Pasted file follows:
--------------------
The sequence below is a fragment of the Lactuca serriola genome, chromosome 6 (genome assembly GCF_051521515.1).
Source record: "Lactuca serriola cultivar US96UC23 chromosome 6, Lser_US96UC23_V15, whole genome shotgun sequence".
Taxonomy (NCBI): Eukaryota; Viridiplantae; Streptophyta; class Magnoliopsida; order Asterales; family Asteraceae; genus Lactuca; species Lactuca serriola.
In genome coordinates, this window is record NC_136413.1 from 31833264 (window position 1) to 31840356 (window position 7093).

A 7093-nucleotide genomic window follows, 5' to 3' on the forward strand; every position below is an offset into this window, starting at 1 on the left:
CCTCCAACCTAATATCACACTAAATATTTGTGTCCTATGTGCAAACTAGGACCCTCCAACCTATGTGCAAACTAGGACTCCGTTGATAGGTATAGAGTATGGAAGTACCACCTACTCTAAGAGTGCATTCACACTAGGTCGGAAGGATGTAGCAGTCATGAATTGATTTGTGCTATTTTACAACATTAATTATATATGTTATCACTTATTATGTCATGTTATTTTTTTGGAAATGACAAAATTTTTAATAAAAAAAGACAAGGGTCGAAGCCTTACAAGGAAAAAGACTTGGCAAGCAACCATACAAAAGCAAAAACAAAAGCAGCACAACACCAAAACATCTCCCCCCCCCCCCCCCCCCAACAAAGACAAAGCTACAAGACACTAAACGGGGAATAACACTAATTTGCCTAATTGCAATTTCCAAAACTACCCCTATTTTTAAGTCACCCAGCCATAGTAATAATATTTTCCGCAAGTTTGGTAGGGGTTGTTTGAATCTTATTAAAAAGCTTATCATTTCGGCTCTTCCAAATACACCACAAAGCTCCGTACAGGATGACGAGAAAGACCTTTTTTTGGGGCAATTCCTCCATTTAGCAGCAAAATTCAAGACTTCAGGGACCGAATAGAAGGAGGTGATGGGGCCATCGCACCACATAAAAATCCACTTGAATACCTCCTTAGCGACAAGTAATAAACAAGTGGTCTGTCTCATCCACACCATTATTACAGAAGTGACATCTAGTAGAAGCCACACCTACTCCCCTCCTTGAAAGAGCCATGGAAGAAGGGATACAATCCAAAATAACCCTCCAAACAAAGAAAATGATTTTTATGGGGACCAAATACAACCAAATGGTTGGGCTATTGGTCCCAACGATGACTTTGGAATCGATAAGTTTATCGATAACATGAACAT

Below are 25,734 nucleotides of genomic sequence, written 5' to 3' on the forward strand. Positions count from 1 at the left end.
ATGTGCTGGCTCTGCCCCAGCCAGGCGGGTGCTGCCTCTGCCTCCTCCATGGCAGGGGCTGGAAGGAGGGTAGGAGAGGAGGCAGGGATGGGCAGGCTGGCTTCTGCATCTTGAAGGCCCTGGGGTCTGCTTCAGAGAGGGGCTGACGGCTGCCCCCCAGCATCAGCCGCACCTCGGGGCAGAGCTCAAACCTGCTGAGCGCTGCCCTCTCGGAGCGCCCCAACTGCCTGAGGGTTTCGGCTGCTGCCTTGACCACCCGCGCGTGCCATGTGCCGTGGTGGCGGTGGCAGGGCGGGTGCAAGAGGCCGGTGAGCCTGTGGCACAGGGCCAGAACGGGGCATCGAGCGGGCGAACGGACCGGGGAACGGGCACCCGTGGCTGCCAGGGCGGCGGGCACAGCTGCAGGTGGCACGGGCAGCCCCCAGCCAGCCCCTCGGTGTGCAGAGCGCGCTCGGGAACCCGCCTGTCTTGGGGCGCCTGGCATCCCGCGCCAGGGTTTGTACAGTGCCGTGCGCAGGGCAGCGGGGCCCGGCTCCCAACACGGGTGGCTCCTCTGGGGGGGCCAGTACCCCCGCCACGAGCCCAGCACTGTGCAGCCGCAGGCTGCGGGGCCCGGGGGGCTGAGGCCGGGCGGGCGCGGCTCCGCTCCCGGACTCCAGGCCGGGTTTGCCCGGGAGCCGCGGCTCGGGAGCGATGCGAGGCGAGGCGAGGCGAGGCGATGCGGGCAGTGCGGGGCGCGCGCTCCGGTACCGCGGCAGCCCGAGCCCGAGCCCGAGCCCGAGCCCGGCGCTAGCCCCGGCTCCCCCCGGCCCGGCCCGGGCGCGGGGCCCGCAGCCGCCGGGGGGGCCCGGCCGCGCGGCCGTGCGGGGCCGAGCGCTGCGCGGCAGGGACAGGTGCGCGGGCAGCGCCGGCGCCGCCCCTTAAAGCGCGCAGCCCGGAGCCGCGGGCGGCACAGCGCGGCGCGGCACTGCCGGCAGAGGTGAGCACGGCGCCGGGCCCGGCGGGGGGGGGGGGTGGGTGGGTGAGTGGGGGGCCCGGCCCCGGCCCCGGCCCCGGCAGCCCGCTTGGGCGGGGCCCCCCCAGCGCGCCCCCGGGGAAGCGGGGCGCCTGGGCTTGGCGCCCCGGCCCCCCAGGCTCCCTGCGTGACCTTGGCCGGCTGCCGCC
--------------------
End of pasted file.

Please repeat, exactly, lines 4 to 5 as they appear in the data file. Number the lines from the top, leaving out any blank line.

In genome coordinates, this window is record NC_136413.1 from 31833264 (window position 1) to 31840356 (window position 7093).

A 7093-nucleotide genomic window follows, 5' to 3' on the forward strand; every position below is an offset into this window, starting at 1 on the left: